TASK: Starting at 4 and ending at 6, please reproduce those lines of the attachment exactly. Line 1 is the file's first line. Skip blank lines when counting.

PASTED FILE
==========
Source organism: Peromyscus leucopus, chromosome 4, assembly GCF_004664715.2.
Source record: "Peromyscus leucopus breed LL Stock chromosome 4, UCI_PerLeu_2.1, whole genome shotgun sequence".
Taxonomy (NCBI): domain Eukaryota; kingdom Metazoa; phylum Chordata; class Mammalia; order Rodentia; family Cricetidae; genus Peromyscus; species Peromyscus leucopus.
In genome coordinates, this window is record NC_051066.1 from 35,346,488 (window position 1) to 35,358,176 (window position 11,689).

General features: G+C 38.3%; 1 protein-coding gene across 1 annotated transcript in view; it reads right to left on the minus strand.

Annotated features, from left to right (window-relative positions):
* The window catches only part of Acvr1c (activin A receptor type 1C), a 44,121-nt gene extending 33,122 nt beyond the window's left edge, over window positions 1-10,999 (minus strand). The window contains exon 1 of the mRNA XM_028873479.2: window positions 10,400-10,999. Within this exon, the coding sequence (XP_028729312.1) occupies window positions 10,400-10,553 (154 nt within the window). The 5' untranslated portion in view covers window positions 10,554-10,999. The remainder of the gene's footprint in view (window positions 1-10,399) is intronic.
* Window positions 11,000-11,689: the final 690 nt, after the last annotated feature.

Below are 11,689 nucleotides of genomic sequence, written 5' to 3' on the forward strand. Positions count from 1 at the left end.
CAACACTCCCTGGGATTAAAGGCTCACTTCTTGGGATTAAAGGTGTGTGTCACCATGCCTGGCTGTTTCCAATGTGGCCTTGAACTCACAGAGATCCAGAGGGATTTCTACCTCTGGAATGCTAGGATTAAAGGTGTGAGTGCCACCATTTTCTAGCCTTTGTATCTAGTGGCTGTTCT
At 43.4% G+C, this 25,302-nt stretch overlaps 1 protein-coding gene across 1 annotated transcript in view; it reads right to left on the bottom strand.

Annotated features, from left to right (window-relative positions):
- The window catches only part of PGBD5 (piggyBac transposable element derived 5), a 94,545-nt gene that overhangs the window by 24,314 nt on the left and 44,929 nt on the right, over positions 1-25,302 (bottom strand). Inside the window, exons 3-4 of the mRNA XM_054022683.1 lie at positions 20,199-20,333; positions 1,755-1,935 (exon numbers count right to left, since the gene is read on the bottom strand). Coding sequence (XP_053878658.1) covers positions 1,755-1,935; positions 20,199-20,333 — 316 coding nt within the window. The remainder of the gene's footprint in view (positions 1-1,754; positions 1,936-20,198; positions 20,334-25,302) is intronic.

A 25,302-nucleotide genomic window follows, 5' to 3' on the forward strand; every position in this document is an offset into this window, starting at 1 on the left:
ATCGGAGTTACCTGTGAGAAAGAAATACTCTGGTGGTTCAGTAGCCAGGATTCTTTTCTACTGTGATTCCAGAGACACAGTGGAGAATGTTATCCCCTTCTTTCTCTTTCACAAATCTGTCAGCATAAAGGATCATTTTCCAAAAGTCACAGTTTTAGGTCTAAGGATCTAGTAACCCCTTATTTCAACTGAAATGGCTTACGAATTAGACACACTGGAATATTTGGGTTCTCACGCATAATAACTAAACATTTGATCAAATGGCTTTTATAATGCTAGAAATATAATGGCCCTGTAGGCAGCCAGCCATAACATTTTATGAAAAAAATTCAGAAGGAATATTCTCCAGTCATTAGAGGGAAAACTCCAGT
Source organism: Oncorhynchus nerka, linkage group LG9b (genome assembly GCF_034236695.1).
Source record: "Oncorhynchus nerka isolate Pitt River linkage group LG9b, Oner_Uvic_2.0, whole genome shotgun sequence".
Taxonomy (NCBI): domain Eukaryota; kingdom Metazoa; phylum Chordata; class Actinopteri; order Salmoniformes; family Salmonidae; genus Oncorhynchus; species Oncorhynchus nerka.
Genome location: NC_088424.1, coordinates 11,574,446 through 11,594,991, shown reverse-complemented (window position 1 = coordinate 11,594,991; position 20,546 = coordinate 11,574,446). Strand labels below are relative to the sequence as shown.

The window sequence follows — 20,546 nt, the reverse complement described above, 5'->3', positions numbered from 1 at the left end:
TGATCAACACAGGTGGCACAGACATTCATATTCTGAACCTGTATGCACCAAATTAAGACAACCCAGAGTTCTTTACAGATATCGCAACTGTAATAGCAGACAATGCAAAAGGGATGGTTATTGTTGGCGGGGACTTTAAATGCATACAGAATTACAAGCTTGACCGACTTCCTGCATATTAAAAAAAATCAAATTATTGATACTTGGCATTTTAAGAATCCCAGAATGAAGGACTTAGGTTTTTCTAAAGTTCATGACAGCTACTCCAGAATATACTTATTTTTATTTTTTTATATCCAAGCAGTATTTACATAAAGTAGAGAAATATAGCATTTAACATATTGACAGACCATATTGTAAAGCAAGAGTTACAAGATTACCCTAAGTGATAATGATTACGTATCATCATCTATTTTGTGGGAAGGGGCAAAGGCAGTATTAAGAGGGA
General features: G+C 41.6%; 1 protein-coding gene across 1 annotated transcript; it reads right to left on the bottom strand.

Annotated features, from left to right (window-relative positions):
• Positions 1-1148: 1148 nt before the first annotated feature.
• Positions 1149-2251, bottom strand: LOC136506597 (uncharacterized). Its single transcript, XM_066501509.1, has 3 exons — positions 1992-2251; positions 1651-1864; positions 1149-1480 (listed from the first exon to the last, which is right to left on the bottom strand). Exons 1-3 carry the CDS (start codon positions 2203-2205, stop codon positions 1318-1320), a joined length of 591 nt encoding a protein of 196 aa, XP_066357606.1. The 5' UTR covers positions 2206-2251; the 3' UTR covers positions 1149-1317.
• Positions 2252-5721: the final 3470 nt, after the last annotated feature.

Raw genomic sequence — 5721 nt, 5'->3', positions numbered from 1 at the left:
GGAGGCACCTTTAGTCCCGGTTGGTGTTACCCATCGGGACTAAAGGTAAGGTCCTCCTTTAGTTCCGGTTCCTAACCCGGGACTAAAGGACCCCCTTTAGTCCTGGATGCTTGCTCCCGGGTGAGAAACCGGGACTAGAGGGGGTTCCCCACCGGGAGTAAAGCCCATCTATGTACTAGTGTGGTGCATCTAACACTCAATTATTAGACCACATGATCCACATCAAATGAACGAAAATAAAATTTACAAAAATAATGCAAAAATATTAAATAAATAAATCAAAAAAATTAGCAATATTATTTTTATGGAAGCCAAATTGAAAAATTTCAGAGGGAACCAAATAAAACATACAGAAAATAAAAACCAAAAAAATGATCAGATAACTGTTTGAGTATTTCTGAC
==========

In genome coordinates, this window is record NC_051066.1 from 35,346,488 (window position 1) to 35,358,176 (window position 11,689).

General features: G+C 38.3%; 1 protein-coding gene across 1 annotated transcript in view; it reads right to left on the minus strand.

Annotated features, from left to right (window-relative positions):